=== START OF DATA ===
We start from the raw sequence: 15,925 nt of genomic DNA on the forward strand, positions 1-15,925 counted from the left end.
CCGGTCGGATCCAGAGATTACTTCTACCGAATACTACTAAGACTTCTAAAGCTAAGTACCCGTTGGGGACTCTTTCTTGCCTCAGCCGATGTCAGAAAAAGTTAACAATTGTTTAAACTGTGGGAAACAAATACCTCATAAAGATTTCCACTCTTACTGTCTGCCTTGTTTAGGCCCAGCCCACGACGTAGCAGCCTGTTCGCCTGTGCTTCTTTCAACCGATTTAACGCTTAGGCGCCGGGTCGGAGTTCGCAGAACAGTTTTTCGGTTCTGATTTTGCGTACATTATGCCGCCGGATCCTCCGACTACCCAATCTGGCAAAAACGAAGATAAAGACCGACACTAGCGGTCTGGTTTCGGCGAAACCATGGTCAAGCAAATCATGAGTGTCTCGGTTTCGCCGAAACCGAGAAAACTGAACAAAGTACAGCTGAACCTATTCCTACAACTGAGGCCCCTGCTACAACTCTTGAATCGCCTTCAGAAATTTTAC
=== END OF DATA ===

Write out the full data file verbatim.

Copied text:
We start from the raw sequence: 15,925 nt of genomic DNA on the forward strand, positions 1-15,925 counted from the left end.
CCGGTCGGATCCAGAGATTACTTCTACCGAATACTACTAAGACTTCTAAAGCTAAGTACCCGTTGGGGACTCTTTCTTGCCTCAGCCGATGTCAGAAAAAGTTAACAATTGTTTAAACTGTGGGAAACAAATACCTCATAAAGATTTCCACTCTTACTGTCTGCCTTGTTTAGGCCCAGCCCACGACGTAGCAGCCTGTTCGCCTGTGCTTCTTTCAACCGATTTAACGCTTAGGCGCCGGGTCGGAGTTCGCAGAACAGTTTTTCGGTTCTGATTTTGCGTACATTATGCCGCCGGATCCTCCGACTACCCAATCTGGCAAAAACGAAGATAAAGACCGACACTAGCGGTCTGGTTTCGGCGAAACCATGGTCAAGCAAATCATGAGTGTCTCGGTTTCGCCGAAACCGAGAAAACTGAACAAAGTACAGCTGAACCTATTCCTACAACTGAGGCCCCTGCTACAACTCTTGAATCGCCTTCAGAAATTTTAC